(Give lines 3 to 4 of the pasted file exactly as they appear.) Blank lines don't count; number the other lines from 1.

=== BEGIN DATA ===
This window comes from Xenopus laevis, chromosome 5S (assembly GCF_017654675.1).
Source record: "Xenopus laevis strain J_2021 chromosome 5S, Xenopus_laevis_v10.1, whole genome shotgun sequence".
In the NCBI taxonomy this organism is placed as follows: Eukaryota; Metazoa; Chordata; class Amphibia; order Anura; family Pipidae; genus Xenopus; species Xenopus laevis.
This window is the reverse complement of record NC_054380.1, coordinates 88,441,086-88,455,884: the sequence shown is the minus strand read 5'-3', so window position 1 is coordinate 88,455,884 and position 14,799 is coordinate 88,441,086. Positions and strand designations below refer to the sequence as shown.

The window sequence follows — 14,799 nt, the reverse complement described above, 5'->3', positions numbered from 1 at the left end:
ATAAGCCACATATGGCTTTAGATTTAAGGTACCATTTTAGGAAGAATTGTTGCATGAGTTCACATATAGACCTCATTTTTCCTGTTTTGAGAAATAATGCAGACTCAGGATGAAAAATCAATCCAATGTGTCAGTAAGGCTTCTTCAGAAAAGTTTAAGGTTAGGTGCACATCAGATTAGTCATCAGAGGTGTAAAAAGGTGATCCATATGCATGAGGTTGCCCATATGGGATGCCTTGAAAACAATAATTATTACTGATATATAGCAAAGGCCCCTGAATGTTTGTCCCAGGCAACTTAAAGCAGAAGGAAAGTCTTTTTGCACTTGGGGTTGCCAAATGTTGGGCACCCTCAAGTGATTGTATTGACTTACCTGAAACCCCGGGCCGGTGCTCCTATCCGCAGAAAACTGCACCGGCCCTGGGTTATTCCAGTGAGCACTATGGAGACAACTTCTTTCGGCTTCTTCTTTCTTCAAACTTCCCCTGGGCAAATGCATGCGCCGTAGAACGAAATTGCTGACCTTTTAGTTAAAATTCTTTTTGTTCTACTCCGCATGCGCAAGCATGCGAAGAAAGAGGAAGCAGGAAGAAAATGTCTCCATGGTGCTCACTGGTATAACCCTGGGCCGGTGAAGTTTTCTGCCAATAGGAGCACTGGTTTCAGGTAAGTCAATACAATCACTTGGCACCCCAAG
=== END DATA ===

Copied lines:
In the NCBI taxonomy this organism is placed as follows: Eukaryota; Metazoa; Chordata; class Amphibia; order Anura; family Pipidae; genus Xenopus; species Xenopus laevis.
This window is the reverse complement of record NC_054380.1, coordinates 88,441,086-88,455,884: the sequence shown is the minus strand read 5'-3', so window position 1 is coordinate 88,455,884 and position 14,799 is coordinate 88,441,086. Positions and strand designations below refer to the sequence as shown.